Periodically a client will ask if it is possible to change their child’s last name, from their former spouses’ name to their own, for example changing the child’s last name to their maiden name so the child and parent have the same last name.
Firstly to apply to change a child’s name you must have legal custody the child. Further there cannot be a Court Order or Agreement that prohibits the change of the child’s name. So carefully review your Court Order or Agreement to see if this issue has been already dealt with.
Requirements for Changing a Child’s Name in Ontario
In accordance with the Change of Name Act there are a number of requirements that have to be met before a child’s name can be legally changed, for example the child must:
- be 17 years of age or under;
- not be married; and
- lived in Ontario for the past twelve months prior to applying for a name change, or since birth if the child is under the age of one year.
If the child is sixteen years of age or older, and wants to change his/her own name then they can apply to change their own name but would complete the Application to Change an Adult’s Name, rather than use the application form for a child.
Consent vs. Notice
There is a difference when written consent is required from the other parent or the other parent only has to be provided with notice to the Application to change the child’s name. To determine how to proceed you have to look to the Court Order or Agreement dealing with issues related to your child. Do you share joint custody of the child with the other parent, or do you have custody and the other parent is entitled to access to the child?
In the case of joint custody, where both you and another parent have been granted legal custody of the child, then you will have to obtain written consent from the other parent to change the child’s name legally.
If the child is 12 years of age or older the child will have also have to provide written consent to the name change being sought.
If one parent alone has legal custody of the child, then they can successfully apply to change the child’s name. It is necessary to provide the original or Court certified copy of the Court Order or Separation Agreement, with the Application. If the other parent has access to the child, by Order or Agreement, then it is required that they are provided with notice of the Application to Change a Child’s Name. It should be noted that the access parent cannot stop the name change unless they proceed to Court to obtain a Court Order. As part of the Application process the access parent is provided with a Notice of Change of Name form to sign. If the access parent fails to respond and does not return the Notice form they are to sign, then the parent applying for the name change will include with the name change Application evidence that the access parent was provided with notice of their intention to change the child’s name, such as a copy of the registered mail receipt, showing the name of the person entitled to notice, their address and date the Notice was sent.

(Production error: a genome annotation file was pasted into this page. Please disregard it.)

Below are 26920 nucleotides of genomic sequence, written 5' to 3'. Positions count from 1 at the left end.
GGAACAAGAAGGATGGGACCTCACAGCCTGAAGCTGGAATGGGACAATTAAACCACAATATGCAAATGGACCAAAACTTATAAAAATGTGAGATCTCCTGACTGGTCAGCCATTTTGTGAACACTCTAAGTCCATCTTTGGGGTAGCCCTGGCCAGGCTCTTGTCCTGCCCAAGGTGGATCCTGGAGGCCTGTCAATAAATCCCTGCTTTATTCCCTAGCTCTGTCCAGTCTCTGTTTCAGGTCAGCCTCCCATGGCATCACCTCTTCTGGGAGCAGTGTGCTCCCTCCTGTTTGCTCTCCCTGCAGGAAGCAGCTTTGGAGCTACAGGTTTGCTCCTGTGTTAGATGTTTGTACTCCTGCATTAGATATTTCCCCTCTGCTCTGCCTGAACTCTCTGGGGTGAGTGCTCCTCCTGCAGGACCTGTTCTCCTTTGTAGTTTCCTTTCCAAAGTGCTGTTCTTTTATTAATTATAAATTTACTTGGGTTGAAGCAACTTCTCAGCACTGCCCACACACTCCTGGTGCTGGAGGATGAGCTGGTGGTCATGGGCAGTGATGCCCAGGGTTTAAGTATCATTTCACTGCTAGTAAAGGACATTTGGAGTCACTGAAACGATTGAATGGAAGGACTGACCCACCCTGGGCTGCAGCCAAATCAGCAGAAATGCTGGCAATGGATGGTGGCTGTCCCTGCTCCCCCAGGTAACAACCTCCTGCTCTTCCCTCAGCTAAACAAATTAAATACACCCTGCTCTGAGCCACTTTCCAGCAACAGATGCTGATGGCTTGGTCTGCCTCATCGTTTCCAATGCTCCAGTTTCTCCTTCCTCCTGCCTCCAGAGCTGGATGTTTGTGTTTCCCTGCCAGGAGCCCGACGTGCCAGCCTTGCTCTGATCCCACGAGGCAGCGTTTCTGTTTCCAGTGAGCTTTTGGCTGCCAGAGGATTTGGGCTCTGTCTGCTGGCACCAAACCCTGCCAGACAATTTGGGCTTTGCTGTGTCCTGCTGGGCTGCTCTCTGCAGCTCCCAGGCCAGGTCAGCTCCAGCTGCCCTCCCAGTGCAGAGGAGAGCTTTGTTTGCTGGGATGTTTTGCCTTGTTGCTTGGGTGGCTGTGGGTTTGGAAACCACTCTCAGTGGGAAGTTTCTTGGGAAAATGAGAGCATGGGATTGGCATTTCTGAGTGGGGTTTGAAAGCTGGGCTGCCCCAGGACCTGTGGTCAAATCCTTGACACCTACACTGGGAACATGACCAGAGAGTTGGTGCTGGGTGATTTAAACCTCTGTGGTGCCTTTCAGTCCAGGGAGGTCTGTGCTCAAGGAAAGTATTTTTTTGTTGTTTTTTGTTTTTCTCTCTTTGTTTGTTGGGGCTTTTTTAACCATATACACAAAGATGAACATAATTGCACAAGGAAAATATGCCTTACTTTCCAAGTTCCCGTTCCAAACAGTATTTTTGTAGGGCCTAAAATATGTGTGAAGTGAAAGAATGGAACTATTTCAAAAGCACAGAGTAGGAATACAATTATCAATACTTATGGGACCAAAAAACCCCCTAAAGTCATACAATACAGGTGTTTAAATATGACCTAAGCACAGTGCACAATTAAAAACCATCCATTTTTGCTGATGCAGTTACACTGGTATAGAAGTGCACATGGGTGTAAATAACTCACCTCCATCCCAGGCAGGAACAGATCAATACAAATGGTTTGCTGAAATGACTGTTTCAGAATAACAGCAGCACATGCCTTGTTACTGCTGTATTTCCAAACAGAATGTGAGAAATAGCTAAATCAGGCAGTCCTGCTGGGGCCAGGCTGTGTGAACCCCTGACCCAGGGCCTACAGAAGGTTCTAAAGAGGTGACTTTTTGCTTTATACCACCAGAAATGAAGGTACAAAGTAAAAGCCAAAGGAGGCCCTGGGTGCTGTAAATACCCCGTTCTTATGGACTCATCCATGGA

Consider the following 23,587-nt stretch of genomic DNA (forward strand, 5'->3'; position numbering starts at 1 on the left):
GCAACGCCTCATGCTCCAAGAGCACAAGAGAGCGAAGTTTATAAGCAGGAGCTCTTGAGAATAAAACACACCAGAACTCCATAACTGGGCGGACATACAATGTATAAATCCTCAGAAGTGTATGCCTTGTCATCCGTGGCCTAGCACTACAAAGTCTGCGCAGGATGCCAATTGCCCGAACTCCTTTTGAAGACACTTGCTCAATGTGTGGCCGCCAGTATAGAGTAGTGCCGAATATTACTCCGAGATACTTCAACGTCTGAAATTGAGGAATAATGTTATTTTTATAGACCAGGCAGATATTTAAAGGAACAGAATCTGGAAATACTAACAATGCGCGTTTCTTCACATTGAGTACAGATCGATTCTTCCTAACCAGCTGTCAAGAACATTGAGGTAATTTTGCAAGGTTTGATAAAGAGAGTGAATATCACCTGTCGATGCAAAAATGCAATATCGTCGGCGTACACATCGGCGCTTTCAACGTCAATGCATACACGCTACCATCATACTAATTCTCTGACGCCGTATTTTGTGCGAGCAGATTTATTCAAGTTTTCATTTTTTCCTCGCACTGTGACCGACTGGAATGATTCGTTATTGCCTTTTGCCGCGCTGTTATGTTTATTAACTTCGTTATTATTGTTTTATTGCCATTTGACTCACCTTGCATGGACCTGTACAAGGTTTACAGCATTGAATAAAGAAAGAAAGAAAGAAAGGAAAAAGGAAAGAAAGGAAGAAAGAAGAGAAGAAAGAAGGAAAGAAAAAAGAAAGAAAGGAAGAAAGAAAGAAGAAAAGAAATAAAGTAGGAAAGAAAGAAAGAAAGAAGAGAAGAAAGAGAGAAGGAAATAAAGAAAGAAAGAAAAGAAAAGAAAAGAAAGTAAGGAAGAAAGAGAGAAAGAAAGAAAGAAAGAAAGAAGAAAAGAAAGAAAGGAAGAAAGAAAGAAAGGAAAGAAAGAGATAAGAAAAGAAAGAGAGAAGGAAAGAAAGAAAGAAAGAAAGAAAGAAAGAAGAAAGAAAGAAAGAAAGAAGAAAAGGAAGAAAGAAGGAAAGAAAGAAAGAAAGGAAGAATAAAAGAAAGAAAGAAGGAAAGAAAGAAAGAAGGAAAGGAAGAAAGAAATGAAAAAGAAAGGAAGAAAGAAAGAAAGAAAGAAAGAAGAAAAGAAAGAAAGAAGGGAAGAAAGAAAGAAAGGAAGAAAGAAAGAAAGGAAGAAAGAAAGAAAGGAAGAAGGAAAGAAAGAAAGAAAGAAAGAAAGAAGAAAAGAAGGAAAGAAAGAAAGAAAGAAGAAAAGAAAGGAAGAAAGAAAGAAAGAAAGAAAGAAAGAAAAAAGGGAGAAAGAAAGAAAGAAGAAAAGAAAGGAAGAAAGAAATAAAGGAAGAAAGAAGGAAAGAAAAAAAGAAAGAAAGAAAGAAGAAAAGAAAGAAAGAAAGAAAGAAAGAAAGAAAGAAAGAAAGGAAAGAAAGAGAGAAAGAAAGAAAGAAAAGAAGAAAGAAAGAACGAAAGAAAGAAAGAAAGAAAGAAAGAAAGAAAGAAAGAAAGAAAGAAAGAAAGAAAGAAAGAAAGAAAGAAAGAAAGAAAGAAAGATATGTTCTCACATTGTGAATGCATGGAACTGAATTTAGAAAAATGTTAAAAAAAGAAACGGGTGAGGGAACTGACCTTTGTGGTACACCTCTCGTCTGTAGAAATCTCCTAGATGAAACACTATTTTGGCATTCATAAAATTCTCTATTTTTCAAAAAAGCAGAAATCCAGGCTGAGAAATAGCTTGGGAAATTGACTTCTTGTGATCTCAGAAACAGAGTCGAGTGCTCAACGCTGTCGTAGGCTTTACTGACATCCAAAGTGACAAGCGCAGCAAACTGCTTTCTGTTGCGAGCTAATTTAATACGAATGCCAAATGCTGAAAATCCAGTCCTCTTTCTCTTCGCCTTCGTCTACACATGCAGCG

Additionally a Guarantor’s Statement will have to be completed. The purpose of the Guarantor’s Statement is to confirm how long the child has resided in Ontario. A Guarantor can be the child’s school principal, judge, lawyer, doctor, Indian band Chiefs, etc. The Application sets out the exhaustive list of who can be your Guarantor.
If the name change is approved then the Office of the Registrar General will send out a Change of Name Certificate. When the child was born in Ontario a new Birth Certificate setting out the child’s new name will also be provided with the Change of Name Certificate. If the child was born in another province or territory, it will be necessary to contact that province or territory to obtain a new Birth Certificate.
The Application to Change a Child’s Name form provides a lot of helpful information, but if you require assistance, have any questions about this, or any other family law issue, please contact Andrea Cooley at [email protected] or 519.660.7782.
 Section 5 of the Change of Name Act, RSO 1990, c. C.7